Few would make the connection, but Dave Weigel supplies what’s really missing from the discussion. In “Why You Should Stop Blaming the Candidates if you Don’t Know ‘What They Stand For’,” he says: “I’m sorry, but this one falls on the voters. It is generally as easy to learn where the candidates stand on all but the most obscure issues as it is to find, say, a recipe for low-calorie overnight oats.”

The “outputs” are there, but the public is failing to use them. The problem is the public. If voters aren’t using even published and publicized campaign information, why would they do any good with governance inputs? Especially in light of the interests of regulators, with whom Sunstein and Yglesias quite strongly sympathize, transparency isn’t all that special. Let’s just tap the brakes in this one area, giving regulators more room for private deliberations.

Massive public dissatifaction with the status quo tells us there must be something wrong with that argument.

The glib, libertarian answer is that you could shrink the size and scope of government, particularly the U.S. federal government, and grow the public’s relative capacity to oversee it. And while I think that’s true, there’s a more subtle approach that may appeal to an Yglesias or a Sunstein. That’s to recognize that the public today has diminished capacity for government oversight, having lived for many decades without transparency as to the inputs or outputs of government.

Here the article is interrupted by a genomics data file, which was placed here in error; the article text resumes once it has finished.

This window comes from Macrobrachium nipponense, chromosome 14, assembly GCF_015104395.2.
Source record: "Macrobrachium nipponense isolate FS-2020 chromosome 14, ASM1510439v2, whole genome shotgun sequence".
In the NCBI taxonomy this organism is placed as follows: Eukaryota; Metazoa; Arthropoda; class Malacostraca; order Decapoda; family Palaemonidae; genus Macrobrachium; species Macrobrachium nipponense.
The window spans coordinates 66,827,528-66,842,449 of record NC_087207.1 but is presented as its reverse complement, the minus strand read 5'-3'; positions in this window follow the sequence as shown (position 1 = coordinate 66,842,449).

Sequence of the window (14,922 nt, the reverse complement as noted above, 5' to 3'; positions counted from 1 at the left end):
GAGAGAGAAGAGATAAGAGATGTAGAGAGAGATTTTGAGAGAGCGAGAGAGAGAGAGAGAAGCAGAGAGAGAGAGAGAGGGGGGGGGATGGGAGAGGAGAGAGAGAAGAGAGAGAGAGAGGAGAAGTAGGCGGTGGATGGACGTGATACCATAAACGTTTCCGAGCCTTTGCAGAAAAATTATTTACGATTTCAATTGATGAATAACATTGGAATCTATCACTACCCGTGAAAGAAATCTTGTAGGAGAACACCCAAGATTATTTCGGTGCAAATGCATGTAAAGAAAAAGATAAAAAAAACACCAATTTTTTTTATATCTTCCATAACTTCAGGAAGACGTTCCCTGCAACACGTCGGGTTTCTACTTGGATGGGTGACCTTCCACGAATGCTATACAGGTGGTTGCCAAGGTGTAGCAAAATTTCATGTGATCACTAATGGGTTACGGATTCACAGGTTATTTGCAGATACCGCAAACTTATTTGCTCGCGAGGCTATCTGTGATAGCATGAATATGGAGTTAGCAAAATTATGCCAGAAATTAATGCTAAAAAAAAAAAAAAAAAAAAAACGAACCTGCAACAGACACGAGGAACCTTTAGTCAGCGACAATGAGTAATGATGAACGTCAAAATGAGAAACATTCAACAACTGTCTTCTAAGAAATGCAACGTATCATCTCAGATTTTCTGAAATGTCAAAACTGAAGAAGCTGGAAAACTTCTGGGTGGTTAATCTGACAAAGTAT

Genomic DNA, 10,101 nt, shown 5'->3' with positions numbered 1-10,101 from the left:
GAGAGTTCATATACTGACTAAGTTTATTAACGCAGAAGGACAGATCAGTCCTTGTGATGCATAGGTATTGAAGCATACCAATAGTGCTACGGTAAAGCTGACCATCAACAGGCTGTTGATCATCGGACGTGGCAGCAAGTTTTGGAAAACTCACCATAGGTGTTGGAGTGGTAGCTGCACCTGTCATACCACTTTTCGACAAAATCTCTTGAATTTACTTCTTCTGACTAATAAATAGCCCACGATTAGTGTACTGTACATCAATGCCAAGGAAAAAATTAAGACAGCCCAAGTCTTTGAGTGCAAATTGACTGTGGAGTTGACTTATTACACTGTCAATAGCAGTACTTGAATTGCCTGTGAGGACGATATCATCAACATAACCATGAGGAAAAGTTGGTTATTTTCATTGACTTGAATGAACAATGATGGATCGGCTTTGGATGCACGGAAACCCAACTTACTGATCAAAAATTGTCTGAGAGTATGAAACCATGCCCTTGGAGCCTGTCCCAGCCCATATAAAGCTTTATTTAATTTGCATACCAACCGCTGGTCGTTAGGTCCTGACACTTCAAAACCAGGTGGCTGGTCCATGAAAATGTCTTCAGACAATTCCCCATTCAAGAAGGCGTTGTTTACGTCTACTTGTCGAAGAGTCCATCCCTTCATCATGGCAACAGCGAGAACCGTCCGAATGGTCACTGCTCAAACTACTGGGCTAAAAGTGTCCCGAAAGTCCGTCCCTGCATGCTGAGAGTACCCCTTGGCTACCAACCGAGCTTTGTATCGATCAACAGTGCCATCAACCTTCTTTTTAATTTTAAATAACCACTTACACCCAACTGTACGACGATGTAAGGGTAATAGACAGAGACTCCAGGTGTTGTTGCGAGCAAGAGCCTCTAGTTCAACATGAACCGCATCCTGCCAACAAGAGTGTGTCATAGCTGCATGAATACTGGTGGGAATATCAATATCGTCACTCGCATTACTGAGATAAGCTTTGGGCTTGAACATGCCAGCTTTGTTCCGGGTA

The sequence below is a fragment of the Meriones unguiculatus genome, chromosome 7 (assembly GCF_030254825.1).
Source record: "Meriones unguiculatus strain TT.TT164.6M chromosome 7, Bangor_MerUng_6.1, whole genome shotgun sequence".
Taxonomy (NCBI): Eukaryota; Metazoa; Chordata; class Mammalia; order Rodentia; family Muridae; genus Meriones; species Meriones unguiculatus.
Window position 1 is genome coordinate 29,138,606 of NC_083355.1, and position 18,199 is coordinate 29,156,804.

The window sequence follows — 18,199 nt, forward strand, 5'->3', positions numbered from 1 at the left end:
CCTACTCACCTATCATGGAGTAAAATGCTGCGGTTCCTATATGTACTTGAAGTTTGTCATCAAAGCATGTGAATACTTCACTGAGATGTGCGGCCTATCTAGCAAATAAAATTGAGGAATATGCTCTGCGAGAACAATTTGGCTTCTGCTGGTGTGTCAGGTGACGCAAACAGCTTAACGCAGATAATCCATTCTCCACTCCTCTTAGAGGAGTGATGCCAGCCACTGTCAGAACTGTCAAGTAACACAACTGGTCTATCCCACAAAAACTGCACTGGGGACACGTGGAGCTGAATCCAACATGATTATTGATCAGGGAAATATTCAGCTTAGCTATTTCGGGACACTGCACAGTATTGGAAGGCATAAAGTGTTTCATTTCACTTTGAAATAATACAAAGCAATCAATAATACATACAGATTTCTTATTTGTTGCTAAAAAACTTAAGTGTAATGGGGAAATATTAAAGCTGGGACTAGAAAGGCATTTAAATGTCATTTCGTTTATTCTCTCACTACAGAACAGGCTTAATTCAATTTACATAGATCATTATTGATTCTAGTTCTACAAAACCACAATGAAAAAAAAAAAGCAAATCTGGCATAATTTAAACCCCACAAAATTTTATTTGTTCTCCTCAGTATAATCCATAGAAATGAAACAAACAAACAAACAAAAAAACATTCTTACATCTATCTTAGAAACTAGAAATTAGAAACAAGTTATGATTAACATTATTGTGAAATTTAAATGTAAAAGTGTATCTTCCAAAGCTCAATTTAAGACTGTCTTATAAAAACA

In my paper, Publication Practices for Transparent Government, I wrote of the social capital that must grow up once governments begin publishing information well.

[T]ransparency is not an automatic or instant result of following these good practices, and it is not just the form and formats of data. It turns on the capacity of the society to interact with the data and make use of it. American society will take some time to make use of more transparent data once better practices are in place. There are already thriving communities of researchers, journalists, and software developers using unofficial repositories of government data. If they can do good work with incomplete and imperfect data, they will do even better work with rich, complete data issued promptly by authoritative sources. When fully transparent data comes online, though, researchers will have to learn about these data sources and begin using  them. Government transparency and advocacy websites will have to do the same. Government entities themselves will discover new ways to coordinate and organize based on good data-publication practices. Reporters will learn new sources and new habits.